by Mary Foster Conklin
The Bastille Day broadcast included new releases from John Finbury & Thelma De Freitas, Calabria Foti, Peter Eldridge & Kenny Werner and Maggie Gould plus birthday shout outs to songwriters Jimmy McHugh, Joan Whitney, saxophonist Lauren Sevian, drummer Gayelynn McKinney, cellist Akua Dixon, bassist Iris Ornig, vocalists Suzanne Pittson, Debbie Harry, Luciana Souza and trumpter Carol Morgan. Playlist Lauren Sevian Miss Lady" from Bliss (Posi-Tone) 00:00 Andrea Wolper The Girls in Their Dresses" from Parallel Lives (Jazzed Media) ...read more
by Ian Patterson
On Tide, Brazilian vocalist Luciana Souza displays all the attributes that brought her the Jazz Journalists Association's female jazz vocalist of 2005 award. Her voice is never less than captivating at either end of a notable vocal range and holds the attractive mix of worldly maturity that comes with age, and a seductive suavness. Beautifully crafted songs with melodies which lull, embrace, and envelop the listener reveal a singer/songwriter at the top of her game.
Souza shares songwriting ...read more
by Joao Moreira dos Santos
Is Luciana Souza on the verge of reinventing bossa nova? A careful look at The New Bossa Nova (Verve, 2007), may well provide the answer to this question, as the Brazilian-born singer aims to present classic pop tunes with a bossa nova feeling. It's a kind of whispering, Luciana says; a whispering in a loud world.
AAJ: What is The New Bossa Nova? Is it imposing the bossa nova rhythm and feeling to major pop songs? ...read more
by John Kelman
When pianist Herbie Hancock released The New Standard (Verve, 1996)--an album of radically reworked pop tunes by artists ranging from Peter Gabriel to Prince--it wasn't exactly revolutionary, but it was the first time a major jazz artist had devoted an entire album to contemporary popular song. Singer Luciana Souza may not be as significant an artist--yet--as Hancock, but The New Bossa Nova explores a similar concept. By adapting material, ranging from Joni Mitchell and James Taylor to Leonard Cohen and ...read more
by Brandt Reiter
This followup to singer Luciana Souza's 2002 Grammy-nominated Brazilian Duos charts much the same territory: it's a lilting, luscious record of acoustic Brazilian song interpreted through guitar and voice duets--and, if anything, it's even better than its excellent predecessor. Guitarists Romero Lubambo and Marco Pereira return from the previous project, appearing on five and three cuts, respectively, out of the disc's twelve, with newcomers Swami Jr. and New York-based Guilherme Monteiro each logging two. It's no surprise that ...read more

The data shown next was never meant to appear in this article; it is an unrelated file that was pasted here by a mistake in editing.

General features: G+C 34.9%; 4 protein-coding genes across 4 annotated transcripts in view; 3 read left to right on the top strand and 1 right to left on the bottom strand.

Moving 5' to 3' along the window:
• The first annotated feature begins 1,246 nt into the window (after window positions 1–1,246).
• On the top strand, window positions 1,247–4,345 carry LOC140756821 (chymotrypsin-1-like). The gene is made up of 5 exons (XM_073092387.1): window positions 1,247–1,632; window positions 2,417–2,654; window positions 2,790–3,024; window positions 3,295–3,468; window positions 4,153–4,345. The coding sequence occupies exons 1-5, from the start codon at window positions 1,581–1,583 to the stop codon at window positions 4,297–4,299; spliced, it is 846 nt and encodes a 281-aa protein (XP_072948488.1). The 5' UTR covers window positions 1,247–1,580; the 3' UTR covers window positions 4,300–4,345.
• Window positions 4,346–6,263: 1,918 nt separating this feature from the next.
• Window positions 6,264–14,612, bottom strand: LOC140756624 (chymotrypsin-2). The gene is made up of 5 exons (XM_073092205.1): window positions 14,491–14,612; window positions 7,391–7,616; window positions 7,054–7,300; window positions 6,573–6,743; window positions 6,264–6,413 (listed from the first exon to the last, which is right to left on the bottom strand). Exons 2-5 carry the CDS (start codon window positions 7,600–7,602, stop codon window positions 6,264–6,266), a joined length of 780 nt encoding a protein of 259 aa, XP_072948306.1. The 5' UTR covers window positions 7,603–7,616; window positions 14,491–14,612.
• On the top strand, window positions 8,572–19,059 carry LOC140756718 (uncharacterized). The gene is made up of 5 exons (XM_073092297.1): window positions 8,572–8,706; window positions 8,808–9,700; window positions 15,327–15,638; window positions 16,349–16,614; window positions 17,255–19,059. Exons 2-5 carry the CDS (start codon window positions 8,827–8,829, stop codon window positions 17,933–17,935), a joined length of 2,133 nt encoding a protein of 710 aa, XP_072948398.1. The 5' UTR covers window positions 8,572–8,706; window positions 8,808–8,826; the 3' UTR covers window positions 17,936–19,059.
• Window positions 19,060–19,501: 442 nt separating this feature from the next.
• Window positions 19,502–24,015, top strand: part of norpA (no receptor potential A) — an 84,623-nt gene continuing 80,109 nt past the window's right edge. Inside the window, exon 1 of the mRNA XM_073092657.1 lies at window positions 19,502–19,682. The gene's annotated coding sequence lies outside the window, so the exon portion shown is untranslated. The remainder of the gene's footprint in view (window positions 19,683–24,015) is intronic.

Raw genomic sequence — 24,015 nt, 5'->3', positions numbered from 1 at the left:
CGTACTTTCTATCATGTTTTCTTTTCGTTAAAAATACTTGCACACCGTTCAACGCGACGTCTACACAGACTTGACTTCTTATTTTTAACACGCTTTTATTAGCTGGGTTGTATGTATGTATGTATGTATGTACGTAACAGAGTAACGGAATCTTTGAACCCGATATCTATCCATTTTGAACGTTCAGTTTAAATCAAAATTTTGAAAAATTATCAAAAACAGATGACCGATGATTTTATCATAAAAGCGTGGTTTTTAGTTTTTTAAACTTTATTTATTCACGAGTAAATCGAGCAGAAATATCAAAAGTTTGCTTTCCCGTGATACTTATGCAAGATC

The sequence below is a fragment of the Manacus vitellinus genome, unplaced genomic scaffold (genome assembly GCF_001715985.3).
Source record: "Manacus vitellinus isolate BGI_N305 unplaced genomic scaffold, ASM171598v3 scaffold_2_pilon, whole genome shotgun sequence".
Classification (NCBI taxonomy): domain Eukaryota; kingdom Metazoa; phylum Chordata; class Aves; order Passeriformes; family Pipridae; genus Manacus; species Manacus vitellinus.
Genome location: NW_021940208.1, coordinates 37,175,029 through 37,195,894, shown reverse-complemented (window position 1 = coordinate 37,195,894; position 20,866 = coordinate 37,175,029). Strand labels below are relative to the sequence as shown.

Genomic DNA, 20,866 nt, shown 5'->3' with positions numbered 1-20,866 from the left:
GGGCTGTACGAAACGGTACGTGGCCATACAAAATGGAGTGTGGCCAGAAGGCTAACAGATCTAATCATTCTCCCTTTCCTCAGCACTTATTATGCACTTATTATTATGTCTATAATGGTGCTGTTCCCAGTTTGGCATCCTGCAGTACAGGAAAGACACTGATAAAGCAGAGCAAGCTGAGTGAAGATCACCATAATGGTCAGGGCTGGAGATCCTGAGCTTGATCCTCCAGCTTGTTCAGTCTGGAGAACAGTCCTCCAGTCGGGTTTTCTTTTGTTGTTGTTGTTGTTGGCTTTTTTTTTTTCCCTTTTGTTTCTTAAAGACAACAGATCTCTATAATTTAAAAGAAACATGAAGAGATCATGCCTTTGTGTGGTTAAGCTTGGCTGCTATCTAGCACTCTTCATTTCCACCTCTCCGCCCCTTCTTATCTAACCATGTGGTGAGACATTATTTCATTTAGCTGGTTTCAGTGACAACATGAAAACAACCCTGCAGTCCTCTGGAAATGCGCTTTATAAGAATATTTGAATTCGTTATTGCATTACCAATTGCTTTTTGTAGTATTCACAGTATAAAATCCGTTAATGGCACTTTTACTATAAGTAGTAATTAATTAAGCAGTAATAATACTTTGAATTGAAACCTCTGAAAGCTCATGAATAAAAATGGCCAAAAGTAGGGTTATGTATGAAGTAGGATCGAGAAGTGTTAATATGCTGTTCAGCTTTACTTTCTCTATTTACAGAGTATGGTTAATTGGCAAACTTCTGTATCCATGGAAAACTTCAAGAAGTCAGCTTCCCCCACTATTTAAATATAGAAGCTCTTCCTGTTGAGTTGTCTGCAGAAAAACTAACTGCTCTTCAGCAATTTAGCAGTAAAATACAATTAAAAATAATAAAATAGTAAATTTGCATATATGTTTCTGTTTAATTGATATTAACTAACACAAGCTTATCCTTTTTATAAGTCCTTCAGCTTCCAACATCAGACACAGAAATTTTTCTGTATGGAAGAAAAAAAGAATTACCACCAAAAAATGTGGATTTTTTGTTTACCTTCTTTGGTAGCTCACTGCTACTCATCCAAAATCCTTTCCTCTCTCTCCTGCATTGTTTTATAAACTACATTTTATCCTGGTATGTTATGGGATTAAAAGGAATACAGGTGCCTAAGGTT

by Dr. Judith Schlesinger
Luciana Souza's first recording of voice/guitar duets (Brazilian Duos, Suunyside 2002), was nominated for a Grammy. Her latest, Duos II, is similar in format and content; I checked my earlier review and a few glowing assessments still apply--words like wit," intelligence," swing," and poignancy." The music is still intimate and immediate (it's live), the liners again unusually informative, and the guitarists equally superb (Lubambo and Pereira return, while Swami Jr. and Guilherme Monteiro are new). Guitars include classical, seven-string, and ...read more
by Dr. Judith Schlesinger
Luciana Souza, daughter of famous Brazilian musicians, has a wonderful voice: strong and flexible, rangey, full of soul and passion, and with perfect intonation and time. The fact that this all-Brazilian program garnered Souza a 2002 Grammy nomination for Best Jazz Vocal gives you an idea of how good she is (and perhaps how lacking jazz is in such voices and sensibilities). Whatever the case, the nomination is well-deserved.
Souza duos here with three top Brazilian guitarists, offering ...read more